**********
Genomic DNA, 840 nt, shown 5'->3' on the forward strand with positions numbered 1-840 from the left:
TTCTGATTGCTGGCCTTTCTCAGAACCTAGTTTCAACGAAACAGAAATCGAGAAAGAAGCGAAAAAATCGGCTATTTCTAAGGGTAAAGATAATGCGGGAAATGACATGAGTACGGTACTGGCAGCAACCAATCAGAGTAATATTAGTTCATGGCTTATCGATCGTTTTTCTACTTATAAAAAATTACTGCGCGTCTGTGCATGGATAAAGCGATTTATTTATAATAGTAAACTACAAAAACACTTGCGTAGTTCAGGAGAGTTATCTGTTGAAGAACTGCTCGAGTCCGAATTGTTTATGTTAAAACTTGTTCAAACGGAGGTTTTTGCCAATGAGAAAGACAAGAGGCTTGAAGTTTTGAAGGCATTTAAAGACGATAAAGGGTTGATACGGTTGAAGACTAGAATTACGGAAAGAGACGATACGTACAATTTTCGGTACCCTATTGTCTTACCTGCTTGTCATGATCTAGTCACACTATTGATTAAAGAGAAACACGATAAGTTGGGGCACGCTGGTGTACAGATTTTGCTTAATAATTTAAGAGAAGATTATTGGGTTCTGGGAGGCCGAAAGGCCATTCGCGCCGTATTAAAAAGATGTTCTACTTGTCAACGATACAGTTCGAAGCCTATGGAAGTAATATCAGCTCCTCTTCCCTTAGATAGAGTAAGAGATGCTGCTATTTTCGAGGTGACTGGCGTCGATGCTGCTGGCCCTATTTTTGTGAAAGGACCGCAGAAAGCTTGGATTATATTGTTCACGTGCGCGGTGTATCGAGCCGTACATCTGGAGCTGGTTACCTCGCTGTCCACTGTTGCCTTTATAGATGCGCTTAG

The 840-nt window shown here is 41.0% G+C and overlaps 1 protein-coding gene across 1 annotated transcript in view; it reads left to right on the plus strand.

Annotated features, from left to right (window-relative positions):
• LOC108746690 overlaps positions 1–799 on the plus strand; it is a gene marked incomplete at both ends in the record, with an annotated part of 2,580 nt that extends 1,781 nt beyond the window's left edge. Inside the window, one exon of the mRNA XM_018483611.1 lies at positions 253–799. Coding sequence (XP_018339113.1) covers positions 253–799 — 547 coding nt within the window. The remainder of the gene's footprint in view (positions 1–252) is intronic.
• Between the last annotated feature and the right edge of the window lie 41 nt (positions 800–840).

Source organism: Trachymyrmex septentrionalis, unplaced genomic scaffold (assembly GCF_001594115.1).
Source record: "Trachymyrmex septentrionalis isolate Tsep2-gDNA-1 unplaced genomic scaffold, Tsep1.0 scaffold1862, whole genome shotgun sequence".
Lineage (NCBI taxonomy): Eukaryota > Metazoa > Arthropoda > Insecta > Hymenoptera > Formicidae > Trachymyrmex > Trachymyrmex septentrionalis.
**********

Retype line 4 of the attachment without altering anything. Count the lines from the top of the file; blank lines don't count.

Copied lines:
Annotated features, from left to right (window-relative positions):